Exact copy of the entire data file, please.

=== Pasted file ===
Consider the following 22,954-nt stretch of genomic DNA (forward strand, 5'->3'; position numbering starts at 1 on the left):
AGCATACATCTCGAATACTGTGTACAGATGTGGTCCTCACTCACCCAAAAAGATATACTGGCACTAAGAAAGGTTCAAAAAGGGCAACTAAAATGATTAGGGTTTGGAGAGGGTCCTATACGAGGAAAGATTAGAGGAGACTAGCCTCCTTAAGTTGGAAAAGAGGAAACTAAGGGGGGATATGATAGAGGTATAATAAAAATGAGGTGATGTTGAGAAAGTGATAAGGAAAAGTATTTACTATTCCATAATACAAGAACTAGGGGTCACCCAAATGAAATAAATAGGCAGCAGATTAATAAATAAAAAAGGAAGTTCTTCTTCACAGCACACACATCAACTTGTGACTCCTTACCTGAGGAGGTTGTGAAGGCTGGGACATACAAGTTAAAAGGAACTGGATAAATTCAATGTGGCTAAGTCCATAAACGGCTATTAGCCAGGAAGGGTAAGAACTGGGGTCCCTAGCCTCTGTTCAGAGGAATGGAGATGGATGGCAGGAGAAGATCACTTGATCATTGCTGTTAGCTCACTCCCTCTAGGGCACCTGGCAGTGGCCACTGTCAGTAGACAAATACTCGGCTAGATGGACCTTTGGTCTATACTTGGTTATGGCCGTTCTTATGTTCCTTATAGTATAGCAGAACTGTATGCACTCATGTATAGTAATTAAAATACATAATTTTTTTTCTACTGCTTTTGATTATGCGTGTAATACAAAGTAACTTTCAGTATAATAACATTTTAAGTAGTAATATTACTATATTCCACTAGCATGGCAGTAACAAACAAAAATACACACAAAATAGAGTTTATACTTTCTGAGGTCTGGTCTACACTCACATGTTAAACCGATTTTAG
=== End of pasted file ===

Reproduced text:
Consider the following 22,954-nt stretch of genomic DNA (forward strand, 5'->3'; position numbering starts at 1 on the left):
AGCATACATCTCGAATACTGTGTACAGATGTGGTCCTCACTCACCCAAAAAGATATACTGGCACTAAGAAAGGTTCAAAAAGGGCAACTAAAATGATTAGGGTTTGGAGAGGGTCCTATACGAGGAAAGATTAGAGGAGACTAGCCTCCTTAAGTTGGAAAAGAGGAAACTAAGGGGGGATATGATAGAGGTATAATAAAAATGAGGTGATGTTGAGAAAGTGATAAGGAAAAGTATTTACTATTCCATAATACAAGAACTAGGGGTCACCCAAATGAAATAAATAGGCAGCAGATTAATAAATAAAAAAGGAAGTTCTTCTTCACAGCACACACATCAACTTGTGACTCCTTACCTGAGGAGGTTGTGAAGGCTGGGACATACAAGTTAAAAGGAACTGGATAAATTCAATGTGGCTAAGTCCATAAACGGCTATTAGCCAGGAAGGGTAAGAACTGGGGTCCCTAGCCTCTGTTCAGAGGAATGGAGATGGATGGCAGGAGAAGATCACTTGATCATTGCTGTTAGCTCACTCCCTCTAGGGCACCTGGCAGTGGCCACTGTCAGTAGACAAATACTCGGCTAGATGGACCTTTGGTCTATACTTGGTTATGGCCGTTCTTATGTTCCTTATAGTATAGCAGAACTGTATGCACTCATGTATAGTAATTAAAATACATAATTTTTTTTCTACTGCTTTTGATTATGCGTGTAATACAAAGTAACTTTCAGTATAATAACATTTTAAGTAGTAATATTACTATATTCCACTAGCATGGCAGTAACAAACAAAAATACACACAAAATAGAGTTTATACTTTCTGAGGTCTGGTCTACACTCACATGTTAAACCGATTTTAG